Blazer, Ashland Oil not the same
Regarding the debate about whether to change the name of our Ashland city high school, I would like to help clarify something that has become a point of discussion. There is a distinct difference between the school’s namesake, Paul G. Blazer, and the company he founded, against which many still hold a grudge for abandoning us years ago.
By the time Ashland Oil moved its headquarters from here in 1999, it had become a company that had no real emotional ties to Ashland. Moving was purely a business decision on the part of executives, most of whom weren’t from here and who were more beholden to stockholders than they were their next-door neighbors. The loss of jobs and feelings of betrayal didn’t really matter. The bottom line did.
Paul Blazer, on the other hand, was the kind of benefactor the city of Ashland won’t likely ever see again. His commitment to this area is legendary, and a little research will reveal just how much he contributed to Ashland and the entire state of Kentucky. The high school is only a small part of his legacy of generosity.
Should the school name revert back to Ashland High? Maybe so. And in the grand scheme of things it won’t matter much, depending on how many boxes of letterhead are stored at the board of education.
But if so, it would be only fitting that some other way be found to honor the man who did so much for this community.
Rob Serey, Ashland
Blazer, Ashland Oil not the same
By a thread
It took some last-minute political maneuvering by State Rep. Tanya Pullin, D-South Shore and some skilled wheeling and dealing to prevent a bill important to AK Steel in Ashland from ending up on the scrapheap of the 2014 Kentucky General Assembly.
Along the river
Here’s hoping the weather will be as close to perfect as possible on the evening of May 30, as members of the Paul G. Blazer High School class of 2014 gather on the banks of Ohio River for the school’s first graduation on the river that has helped fuel this community’s economy since the time when it was known as known as Poage’s Landing.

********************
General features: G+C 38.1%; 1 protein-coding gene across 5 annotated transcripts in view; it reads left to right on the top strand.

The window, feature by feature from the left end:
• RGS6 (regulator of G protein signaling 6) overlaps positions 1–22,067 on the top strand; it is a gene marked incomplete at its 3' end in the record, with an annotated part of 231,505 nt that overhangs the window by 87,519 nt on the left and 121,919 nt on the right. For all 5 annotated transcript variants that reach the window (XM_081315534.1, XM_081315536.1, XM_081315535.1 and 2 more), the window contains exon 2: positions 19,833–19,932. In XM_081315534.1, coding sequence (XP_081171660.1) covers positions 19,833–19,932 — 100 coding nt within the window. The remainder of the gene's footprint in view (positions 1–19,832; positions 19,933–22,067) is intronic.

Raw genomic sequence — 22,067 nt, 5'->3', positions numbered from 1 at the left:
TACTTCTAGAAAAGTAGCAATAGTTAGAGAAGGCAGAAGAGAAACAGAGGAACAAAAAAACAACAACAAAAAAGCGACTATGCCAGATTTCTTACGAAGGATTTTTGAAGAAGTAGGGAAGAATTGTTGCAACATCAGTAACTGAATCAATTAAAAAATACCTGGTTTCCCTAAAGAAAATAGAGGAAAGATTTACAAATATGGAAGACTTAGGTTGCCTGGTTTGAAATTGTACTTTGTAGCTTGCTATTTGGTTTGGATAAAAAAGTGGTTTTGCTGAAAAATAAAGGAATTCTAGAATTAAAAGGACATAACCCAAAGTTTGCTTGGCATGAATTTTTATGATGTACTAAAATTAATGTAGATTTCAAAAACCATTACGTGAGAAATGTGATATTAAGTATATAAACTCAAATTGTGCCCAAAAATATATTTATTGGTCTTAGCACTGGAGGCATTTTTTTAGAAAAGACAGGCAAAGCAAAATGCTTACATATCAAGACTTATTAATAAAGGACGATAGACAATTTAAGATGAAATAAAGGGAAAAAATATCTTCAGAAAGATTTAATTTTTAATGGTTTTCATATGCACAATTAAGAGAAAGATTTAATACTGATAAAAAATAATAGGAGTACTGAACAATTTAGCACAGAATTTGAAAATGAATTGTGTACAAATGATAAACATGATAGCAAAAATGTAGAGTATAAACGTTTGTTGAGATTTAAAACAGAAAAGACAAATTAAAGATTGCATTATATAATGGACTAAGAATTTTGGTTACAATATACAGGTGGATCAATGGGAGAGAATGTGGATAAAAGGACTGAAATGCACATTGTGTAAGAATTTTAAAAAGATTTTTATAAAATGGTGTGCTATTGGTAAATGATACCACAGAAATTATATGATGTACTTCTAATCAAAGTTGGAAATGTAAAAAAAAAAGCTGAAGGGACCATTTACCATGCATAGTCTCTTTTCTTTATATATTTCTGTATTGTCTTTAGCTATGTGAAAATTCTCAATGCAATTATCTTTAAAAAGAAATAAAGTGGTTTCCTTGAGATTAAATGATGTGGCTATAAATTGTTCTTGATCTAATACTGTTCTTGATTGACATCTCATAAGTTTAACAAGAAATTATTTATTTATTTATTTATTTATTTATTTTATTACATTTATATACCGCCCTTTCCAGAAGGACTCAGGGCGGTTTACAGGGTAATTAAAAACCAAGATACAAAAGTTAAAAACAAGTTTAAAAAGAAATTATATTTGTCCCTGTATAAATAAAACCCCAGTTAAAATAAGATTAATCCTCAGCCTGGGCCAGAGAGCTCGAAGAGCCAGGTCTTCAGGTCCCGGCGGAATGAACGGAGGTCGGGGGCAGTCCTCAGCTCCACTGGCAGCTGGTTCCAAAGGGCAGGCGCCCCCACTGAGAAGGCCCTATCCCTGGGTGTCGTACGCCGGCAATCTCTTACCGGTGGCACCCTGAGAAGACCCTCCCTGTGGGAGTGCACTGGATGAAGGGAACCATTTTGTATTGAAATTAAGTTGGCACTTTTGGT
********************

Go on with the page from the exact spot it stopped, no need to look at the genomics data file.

Morehead State University is using a highly successful program for outstanding high school juniors and seniors at Western Kentucky University to launch a similar program beginning in the fall of 2015 on the MSU campus.
While virtually all cities in northeastern Kentucky provide their residents with some utility services — water and sewer, mainly, and sometimes natural gas — to the best of our knowledge, Olive Hill is the only town in the FIVCO region with its own electrical company.
'Waited too long'
Lt. Garlin Murl Conner left the U.S. Army as the second-most decorated soldier during World War II, earning four Silver Stars, four Bronze Stars, seven Purple Hearts and the Distinguished Service Cross for his actions during 28 straight months in combat.
Enact HB 3
The National Rx Drug Abuse Summit is under way hundreds of miles from eastern Kentucky in Orlando, Fla., but the three-day conference which runs through Thursday, was organized by Operation UNITE, the eastern Kentucky anti-drug group that knows all too well the devastating impact the prescription drug epidemic continues to have on this region.
State officials cease efforts to stop advance of ash borer
Kentucky’s war against the tiny emerald ash borer responsible for already killing more than 25 million ash trees in the eastern United States has ended in surrender — by state officials, not the tiny insect.
Demise of apparel industry in Kentucky continues
The steady demise of the once thriving clothing industry in small Kentucky towns continues with the latest factory to announce it is shutting down being one of the largest: Fruit of the Loom has announced it is closing its last remaining plant in Jamestown, a move that eventually will see the elimination of more than 600 jobs in the small town near Lake Cumberland.
None on ballot
The 2014 Kentucky General Assembly considered an unusually high number of proposed amendments to the Kentucky Constitution on such issues as casino gambling, the restoration of voting rights for convicted felons and the elimination of state and local elected offices.
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